The great musicologist Alan Lomax weighs in on Amédé Ardoin’s music and tragic death.
I recently read an article in the New York Times by Campbell Robertson about a New Orleans musician lost in time. His name was Amédé Ardoin (b. 1898–1942). With his virtuosic talent as an accordionist, he woud cross white Cajun and black Creole lines at a time when it was otherwise unthinkable. Ardoin is credited with creating what would later become known as zydeco music.
Zydeco is soul Creole music from Louisiana. Its roots are in black music and French Creole folk music brought to New Orleans by Cajuns who immigrated from Canada. The term ‘zydeco’ comes from a New Orleans Creole saying that goes like this:
“Tout va bien?” or “Ça va?” (How’s it going?)
“Non, les haricot ne sont pas salés.” (No, the green beans aren’t salty.)
This quixotic green beans response would have been understood to mean, “I’m not doing that well,” or “I’ve got the blues.” And with that, “les haricots” eventually evolved into colloquial Creole for “zydeco.”
Although a living legend throughout Louisiana, tragically, Amédé Ardoin died an obscure death in 1942 at the age of 44. According to Robertson, Ardoin was buried in an unmarked grave, referred to only as Case No. 13387 by a Louisiana state mental hospital. The New York Times article was about trying to locate his grave and honoring his memory with the respect and recognition that he deserves.
The great label, Arhoolie Records, released one of Ardoin’s albums. With its sides cut back in the 1930s, it is one of the few recordings he did. Listening to it, I was reminded of a much more famous singer, the blues great Robert Johnson (b. 1911–1938), who himself died of mysterious circumstances at age 27. Most of his total output of 29 songs were recorded in a makeshift studio in Dallas. There is a great deal of myth surrounding Johnson’s life, as it’s been rumored that he was poisoned by a jealous girlfriend. Others say that he sold his soul to the devil in a faustian deal to become the greatest blues singer of all time. The latter story involved Johnson taking his guitar to Dockery Plantation at midnight to seal the deal, which turned out to be a meeting at the crossroads. Years after his premature passing, the 1961 release of King of the Delta Blues Singers propelled Robert Johnson to blues stardom.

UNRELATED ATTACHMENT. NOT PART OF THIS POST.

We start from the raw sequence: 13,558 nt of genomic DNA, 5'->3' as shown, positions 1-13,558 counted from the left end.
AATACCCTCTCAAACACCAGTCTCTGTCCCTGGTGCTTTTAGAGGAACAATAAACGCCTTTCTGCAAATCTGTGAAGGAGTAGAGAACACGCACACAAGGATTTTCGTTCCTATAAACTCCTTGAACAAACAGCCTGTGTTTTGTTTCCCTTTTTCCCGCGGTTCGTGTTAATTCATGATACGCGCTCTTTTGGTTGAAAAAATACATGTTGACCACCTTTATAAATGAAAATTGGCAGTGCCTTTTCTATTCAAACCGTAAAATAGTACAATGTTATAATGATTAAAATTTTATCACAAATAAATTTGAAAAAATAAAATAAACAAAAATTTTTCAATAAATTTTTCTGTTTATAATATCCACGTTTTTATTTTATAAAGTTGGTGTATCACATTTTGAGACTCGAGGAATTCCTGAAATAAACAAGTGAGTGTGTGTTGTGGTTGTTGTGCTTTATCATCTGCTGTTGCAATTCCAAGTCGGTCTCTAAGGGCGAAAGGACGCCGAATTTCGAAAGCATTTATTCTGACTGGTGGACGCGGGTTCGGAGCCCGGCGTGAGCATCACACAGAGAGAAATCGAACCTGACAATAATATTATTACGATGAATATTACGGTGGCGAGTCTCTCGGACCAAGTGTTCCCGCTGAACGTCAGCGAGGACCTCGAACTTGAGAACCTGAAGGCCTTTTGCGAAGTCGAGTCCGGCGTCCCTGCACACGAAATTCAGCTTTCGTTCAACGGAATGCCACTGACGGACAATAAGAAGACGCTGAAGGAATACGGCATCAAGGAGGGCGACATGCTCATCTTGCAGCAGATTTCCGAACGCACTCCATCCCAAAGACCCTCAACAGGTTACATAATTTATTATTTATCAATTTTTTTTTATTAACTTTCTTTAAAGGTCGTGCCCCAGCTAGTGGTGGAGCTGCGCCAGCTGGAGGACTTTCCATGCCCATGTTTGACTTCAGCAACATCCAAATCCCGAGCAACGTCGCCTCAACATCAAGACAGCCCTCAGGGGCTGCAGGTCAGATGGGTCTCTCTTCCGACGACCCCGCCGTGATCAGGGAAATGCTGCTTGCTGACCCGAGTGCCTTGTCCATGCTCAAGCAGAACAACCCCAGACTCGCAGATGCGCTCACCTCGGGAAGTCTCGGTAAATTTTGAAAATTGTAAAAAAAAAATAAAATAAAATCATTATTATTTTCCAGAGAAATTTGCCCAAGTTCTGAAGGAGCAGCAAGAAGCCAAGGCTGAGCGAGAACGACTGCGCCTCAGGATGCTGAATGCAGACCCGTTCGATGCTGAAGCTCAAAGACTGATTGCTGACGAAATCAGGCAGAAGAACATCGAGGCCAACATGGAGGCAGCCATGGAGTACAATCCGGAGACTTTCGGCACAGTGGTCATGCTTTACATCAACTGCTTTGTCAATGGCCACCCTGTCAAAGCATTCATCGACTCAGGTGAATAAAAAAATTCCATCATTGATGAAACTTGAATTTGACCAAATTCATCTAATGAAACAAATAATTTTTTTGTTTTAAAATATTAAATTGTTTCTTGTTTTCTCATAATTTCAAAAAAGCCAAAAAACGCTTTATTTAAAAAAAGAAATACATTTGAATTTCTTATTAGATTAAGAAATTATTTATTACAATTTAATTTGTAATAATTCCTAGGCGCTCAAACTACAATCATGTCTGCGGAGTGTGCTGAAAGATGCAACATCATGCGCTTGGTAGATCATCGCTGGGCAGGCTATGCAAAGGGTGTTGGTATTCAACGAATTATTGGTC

The music of Ardoin and Johnson has a certain edge that captures the energy of their youth. Songs like Ardoin’s “Blues de Basile,” parallel the same piercing, exhortatory urgency of Johnson’s “Preaching Blues.”
Like Johnson, he invented a new style of playing, in this case, the rootsy black Cajun music that predated the famous zydeco musicians of today: Beau Jocques, Buckwheat Zydeco, Nathan and the Zydeco Cha-Chas, and numerous others. Whereas Johnson was a guitar master who influenced countless others, Ardoin was an accordion virtuoso who influenced literally everyone after him. As itinerant musicians, both traveled and performed throughout the south, recording in both Louisiana and Texas. And in 1934, Ardoin even traveled to New York to record his songs, returning home a sensation. According to Campbell Robertson, when Ardoin played, “women wept, men danced, rivals became jealous, and whites grew angry.”
Despite Ardoin’s merging of white Cajun and black Creole music traditions, and what had been his ability to cross the color lines, racism was the cause of his untimely death. One night after performing at a white dance hall, the daughter of the white farmer (in whose barn Ardoin lived) handed him her handkerchief to mop the sweat from his brow. The story goes that some white out-of-towners saw this exchange and lay in wait for him after the show, savagely beating him within an inch of his life before they then ran him over with a Ford Model A, crushing his vocal cords. This horrific episode left him “stone crazy,” and he was admitted to a psychiatric hospital in Pineville, Louisiana, where he died six weeks later in September of 1942.
Let’s hope that Amédé Ardoin’s grave can be found so that he can be honored with the same respect that Robert Johnson has received.
Robert Johnson’s “Preaching Blues.
Amédé Ardoin’s “Blues de Basile.”